“Up next, we have a wonderful Thomas Eakins painting,” the auctioneer boomed. “Eakins paintings rarely come on the market, and his portraitures are even rarer. This particular piece depicting a Philadelphia family was painted during the fall of 1893.” The bearded man made a sweeping gesture toward the painting, hidden from the audience with a velvet cloth, on an easel at his left.
Mary stood alone against the back wall of the gallery as her painting was unveiled to oohs and aahhs from the packed house. She had slipped in just before the Eakins went onstage, preferring the outer lobby rather than sit among the bidders on the crowded floor. From her vantage point, she could only see the top of the gilt frame.
The auctioneer continued. “Accompanying the work of art are some notes recorded by the matriarch in the picture. The following is an excerpt from Mary Abbott’s diary from September 1893.”
The auctioneer cleared his throat, then read from a document he held in his white-gloved hands. “Thomas Eakins came today to sketch Joseph, Jane, Alfred, and myself for a portrait commissioned by Joseph. The artist had been putting the finishing touches on a painting of a sculler when Alfred fell into the Schuylkill River last month and Eakins rescued him.”
Mary straightened against the wall. Being a direct descendant of the Abbotts made the portrait more real to her. But she focused instead on how its sale would help her build her own family with David.
“So you’re really going through with it. Selling your family history.” A male voice to her left said just above a whisper.
Mary turned to see Jared standing next to her. She hadn’t heard him approach above the auctioneer’s spiel. “It’s none of your business what I do,” she hissed.
“We’ll start the bidding at fifty thousand. Do I have fifty?” The auctioneer smoothly opened the bidding.
She put her hand to her throat as placards flipped into the air around the floor. The auctioneer’s voice rose as the price climbed higher with a flurry of bids. “Who’ll make it three hundred and twenty-five?”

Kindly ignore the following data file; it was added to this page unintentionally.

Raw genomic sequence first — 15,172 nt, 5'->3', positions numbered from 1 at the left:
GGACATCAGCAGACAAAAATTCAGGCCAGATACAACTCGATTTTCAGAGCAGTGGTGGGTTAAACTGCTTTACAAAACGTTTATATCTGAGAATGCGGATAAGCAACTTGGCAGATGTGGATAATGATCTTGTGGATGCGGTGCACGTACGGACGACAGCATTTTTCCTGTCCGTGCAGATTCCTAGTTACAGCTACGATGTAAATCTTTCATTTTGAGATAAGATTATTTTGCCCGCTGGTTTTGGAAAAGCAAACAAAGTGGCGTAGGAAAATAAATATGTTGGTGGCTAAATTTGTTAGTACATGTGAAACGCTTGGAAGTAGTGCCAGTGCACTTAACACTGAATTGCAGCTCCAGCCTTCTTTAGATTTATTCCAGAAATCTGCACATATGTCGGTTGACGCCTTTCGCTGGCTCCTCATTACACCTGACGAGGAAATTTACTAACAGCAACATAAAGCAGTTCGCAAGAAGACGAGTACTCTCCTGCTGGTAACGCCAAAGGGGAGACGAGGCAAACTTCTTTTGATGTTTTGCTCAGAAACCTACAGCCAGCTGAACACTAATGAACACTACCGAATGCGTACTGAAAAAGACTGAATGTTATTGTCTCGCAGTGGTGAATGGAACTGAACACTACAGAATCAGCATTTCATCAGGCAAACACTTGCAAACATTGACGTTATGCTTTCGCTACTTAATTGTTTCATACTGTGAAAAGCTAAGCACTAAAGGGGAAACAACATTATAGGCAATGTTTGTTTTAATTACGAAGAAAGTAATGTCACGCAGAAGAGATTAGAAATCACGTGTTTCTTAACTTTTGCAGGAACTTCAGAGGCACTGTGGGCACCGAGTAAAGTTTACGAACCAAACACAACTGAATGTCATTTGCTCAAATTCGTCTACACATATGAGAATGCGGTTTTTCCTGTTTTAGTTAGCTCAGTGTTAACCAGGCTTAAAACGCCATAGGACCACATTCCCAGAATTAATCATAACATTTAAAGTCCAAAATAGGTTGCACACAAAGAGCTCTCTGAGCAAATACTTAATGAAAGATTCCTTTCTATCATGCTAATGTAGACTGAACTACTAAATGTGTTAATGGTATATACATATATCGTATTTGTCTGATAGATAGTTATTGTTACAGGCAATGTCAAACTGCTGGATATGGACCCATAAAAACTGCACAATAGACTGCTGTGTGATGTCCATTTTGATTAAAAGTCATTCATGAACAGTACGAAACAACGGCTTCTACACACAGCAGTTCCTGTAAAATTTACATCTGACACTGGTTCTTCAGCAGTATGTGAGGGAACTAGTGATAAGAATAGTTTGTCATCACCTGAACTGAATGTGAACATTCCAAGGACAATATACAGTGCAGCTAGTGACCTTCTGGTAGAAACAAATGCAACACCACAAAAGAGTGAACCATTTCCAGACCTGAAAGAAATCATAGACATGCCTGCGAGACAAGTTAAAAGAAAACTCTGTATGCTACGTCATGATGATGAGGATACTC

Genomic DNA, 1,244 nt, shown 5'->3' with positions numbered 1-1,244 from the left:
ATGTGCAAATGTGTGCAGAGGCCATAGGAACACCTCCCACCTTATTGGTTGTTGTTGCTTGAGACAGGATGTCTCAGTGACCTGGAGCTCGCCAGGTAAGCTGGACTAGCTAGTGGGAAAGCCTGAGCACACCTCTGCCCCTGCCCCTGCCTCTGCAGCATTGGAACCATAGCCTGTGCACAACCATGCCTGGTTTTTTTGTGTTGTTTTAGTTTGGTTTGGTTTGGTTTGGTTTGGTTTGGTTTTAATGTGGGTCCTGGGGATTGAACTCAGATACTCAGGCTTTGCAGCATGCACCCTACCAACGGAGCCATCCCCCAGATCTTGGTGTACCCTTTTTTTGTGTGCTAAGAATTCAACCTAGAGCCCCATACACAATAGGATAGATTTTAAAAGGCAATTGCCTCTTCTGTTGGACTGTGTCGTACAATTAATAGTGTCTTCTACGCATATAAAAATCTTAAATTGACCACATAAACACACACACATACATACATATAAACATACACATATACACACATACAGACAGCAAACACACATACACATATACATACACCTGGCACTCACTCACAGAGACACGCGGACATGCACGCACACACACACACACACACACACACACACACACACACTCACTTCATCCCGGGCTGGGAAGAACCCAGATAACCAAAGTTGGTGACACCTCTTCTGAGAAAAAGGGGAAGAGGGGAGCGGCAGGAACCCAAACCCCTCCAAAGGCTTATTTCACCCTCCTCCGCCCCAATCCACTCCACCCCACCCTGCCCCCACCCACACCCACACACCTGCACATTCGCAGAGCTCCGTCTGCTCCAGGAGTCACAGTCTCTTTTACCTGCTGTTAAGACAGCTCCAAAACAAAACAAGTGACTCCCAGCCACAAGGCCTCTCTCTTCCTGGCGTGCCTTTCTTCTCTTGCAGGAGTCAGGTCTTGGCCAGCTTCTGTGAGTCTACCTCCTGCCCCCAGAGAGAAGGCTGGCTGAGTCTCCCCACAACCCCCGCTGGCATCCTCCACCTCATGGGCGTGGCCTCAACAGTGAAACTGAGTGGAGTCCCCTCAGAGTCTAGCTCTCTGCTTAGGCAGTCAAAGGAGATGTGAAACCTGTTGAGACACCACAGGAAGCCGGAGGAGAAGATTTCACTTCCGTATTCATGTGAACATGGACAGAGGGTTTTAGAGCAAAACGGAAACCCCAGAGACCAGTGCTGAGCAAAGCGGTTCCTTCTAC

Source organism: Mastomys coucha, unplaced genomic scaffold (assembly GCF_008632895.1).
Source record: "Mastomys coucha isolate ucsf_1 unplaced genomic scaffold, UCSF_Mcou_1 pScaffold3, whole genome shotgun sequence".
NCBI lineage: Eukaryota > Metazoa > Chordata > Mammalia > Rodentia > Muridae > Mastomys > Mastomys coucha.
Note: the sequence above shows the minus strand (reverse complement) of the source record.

“Six hundred thousand dollars,” said a man in a firm voice.
Mary craned her neck to see the bidder who called out that sum, but the press of people blocked her view. Jared shifted positions as he scanned the crowd.
“Number seventy-six has bid six hundred thousand dollars.”
Mary tensed as the bidding escalated past seven, eight and up to nine hundred thousand dollars. As suggested by her appraiser, she set the reserve at a million dollars. With the exponential rise in bids, it looked promising that the reserve would be not only reached, but possibly exceeded.
“I have number forty-two with the high bid of nine-hundred-thousand dollars. Anyone else? Going once…” The auctioneer raised his gavel.
“One-point-two million dollars,” a woman from the back called out.
Mary swiveled her head to the rear of the room. A slender woman with a Bluetooth clipped to her ear smiled proudly. She must be bidding for someone else. Mary’s stomach clenched. Maybe she was buying for a museum. If so, perhaps there would be an opportunity to visit the painting. She would love to show her children one day the picture that played such an important role in bringing their parents together.
The auctioneer jumped on the bid. “Number thirteen bids one-million, two-hundred-thousand dollars.”
Cresting the million-dollar mark triggered a bidding war between the woman and a middle-aged man with horn-rimmed glasses and a mobile phone glued to his ear seated on the opposite side of the room. Mary’s head began to ache as the tension in the room increased with each new bid.
“Number forty-two bids one-point-three million dollars.” The auctioneer’s already frenzied voice rose even higher. He pointed to the back as number thirteen raised her paddle. “Number thirteen bids one-point-four million dollars.”
Jared leaned over and whispered, “I wonder who they’re buying for.”
“As long as their money’s good, I don’t care.” Mary regretted snapping at him as soon as the words left her mouth. The pounding in her head began a stampede, and she tried to suck in a breath as the crowded room seemed to press against her from every side. “Mary had a little lamb, little lamb, little lamb,” she muttered under her breath, trying to hold off the panic that was swelling up inside her.